curiosity; perhaps he amused him with accounts of Indian warfare, and descriptions of the marvels of a virgin world. A favorable recollection of Charles I., who had been a friend to his father's father, and who gave to his family an hereditary claim on the Stuarts, was effectually revived. His personal merits, sympathy for his family, his exertions, the petition of the colony, and, as I believe, the real good will of Clarendon,—for we must not reject all faith in generous feeling,— 1662. April 20. easily prevailed to obtain for Connecticut an ample patent. The courtiers of King Charles, who themselves had an eye to possessions in America, suggested no limitations; and perhaps it was believed, that Connecticut would serve to balance the power of Massachusetts. The charter, disregarding the hesitancy of New Haven, the rights of the colony of New Belgium, and the claims of Spain on the Pacific, connected New Haven with Hartford in one colony, of which the limits were extended from
ween the desire of destroying English liberty, and a timid respect for its forms, disregarded the wishes of his more prudent friends, and, under the influence of capricious passion, suddenly dissolved a parliament more favorable to his interests May 5. than any which he could again hope from the excitement of the times. The friends of the popular party were elated at the dissolution. This parliament could have remedied the confusion, said the royalist Hyde, afterwards earl of Clarendon, to S little more than 1664. Mar. organize the government anew, and repeal all laws inconsistent with the charter—a repeal which precludes the possibility of the disfranchising of Roman Catholics. In May, the regular session was held, and religious May 5. freedom was established in the very words of the charter. Records. If Roman Catholics were disfranchised (which they were not) in March, 1663—4, that disfranchisement endured only two months. Compare Eddy, in Walsh's Appeal, 429, &c.; and Bul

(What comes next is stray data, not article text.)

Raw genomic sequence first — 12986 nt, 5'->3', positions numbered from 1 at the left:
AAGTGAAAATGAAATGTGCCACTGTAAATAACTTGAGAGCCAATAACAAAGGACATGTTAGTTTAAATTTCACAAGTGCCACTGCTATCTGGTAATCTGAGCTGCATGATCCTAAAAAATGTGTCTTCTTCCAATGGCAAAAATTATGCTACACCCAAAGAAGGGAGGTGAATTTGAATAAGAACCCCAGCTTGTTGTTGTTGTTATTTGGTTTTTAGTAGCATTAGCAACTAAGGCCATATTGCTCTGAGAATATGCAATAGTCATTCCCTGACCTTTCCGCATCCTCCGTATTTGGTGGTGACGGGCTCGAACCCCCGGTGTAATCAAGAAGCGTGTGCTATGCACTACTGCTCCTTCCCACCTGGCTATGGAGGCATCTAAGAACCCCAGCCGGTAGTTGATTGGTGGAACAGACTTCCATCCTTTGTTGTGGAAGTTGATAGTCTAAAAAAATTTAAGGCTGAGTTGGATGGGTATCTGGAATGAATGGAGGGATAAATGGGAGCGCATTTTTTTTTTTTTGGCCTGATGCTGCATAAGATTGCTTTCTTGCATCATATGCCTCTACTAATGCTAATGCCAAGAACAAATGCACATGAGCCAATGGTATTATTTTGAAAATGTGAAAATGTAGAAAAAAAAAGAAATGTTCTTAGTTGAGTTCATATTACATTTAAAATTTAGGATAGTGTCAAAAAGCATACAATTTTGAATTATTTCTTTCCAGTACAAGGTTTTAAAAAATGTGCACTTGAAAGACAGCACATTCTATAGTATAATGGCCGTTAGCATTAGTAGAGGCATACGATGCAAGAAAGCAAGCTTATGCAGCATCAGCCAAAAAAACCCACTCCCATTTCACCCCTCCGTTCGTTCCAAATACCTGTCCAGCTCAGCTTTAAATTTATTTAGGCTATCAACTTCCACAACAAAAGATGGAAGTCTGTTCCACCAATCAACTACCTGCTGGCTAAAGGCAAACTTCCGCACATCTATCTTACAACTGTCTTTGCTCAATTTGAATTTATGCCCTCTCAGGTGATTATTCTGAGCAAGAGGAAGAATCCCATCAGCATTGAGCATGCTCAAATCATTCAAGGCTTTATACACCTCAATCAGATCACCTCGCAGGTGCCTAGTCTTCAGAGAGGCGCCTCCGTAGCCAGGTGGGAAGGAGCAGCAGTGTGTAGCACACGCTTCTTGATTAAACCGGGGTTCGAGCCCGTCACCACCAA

he field of battle With much hypocrisy, his camp was the scene of much real piety; and long afterwards, when his army was disbanded, its members, who, for the most part, were farmers and the sons of farmers, resumed their places among the industrious classes of society; while the soldiers of the royalists were often found in the ranks of vagabonds and beggars. It was the troops of Cromwell that first, in the open field, broke the ranks of the royal squadrons; and the decisive victory 1644. July 2. of Marston Moor was won by the iron energy and valor of the godly saints whom he had enlisted. The final overthrow of the prospects of Charles in 1647. the field, marks the crisis of the struggle for the ascendant between the Presbyterians and Independents. Chap XI.} The former party had its organ in the parliament, the latter in the army, in which the Presbyterian commander had been surprised into a resignation by the self-denying ordinance, and the intrigues of Cromwell. As the dur